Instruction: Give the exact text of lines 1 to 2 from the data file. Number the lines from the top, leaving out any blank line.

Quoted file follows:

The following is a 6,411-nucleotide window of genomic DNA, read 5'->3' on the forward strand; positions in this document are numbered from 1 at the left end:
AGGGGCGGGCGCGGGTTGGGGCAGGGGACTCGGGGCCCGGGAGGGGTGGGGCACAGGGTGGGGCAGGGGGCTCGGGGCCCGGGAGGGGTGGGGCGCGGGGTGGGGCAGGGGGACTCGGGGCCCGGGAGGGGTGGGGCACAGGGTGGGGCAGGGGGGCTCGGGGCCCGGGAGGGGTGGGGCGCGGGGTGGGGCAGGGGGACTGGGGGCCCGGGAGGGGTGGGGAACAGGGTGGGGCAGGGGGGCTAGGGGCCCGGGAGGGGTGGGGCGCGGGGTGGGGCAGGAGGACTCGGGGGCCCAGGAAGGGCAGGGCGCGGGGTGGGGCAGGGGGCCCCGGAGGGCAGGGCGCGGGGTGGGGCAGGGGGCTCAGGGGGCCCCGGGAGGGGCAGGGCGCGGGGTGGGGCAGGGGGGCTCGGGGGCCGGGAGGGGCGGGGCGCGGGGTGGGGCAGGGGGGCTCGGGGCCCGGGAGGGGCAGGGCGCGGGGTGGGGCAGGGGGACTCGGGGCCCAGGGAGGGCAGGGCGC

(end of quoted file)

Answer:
The following is a 6,411-nucleotide window of genomic DNA, read 5'->3' on the forward strand; positions in this document are numbered from 1 at the left end:
AGGGGCGGGCGCGGGTTGGGGCAGGGGACTCGGGGCCCGGGAGGGGTGGGGCACAGGGTGGGGCAGGGGGCTCGGGGCCCGGGAGGGGTGGGGCGCGGGGTGGGGCAGGGGGACTCGGGGCCCGGGAGGGGTGGGGCACAGGGTGGGGCAGGGGGGCTCGGGGCCCGGGAGGGGTGGGGCGCGGGGTGGGGCAGGGGGACTGGGGGCCCGGGAGGGGTGGGGAACAGGGTGGGGCAGGGGGGCTAGGGGCCCGGGAGGGGTGGGGCGCGGGGTGGGGCAGGAGGACTCGGGGGCCCAGGAAGGGCAGGGCGCGGGGTGGGGCAGGGGGCCCCGGAGGGCAGGGCGCGGGGTGGGGCAGGGGGCTCAGGGGGCCCCGGGAGGGGCAGGGCGCGGGGTGGGGCAGGGGGGCTCGGGGGCCGGGAGGGGCGGGGCGCGGGGTGGGGCAGGGGGGCTCGGGGCCCGGGAGGGGCAGGGCGCGGGGTGGGGCAGGGGGACTCGGGGCCCAGGGAGGGCAGGGCGC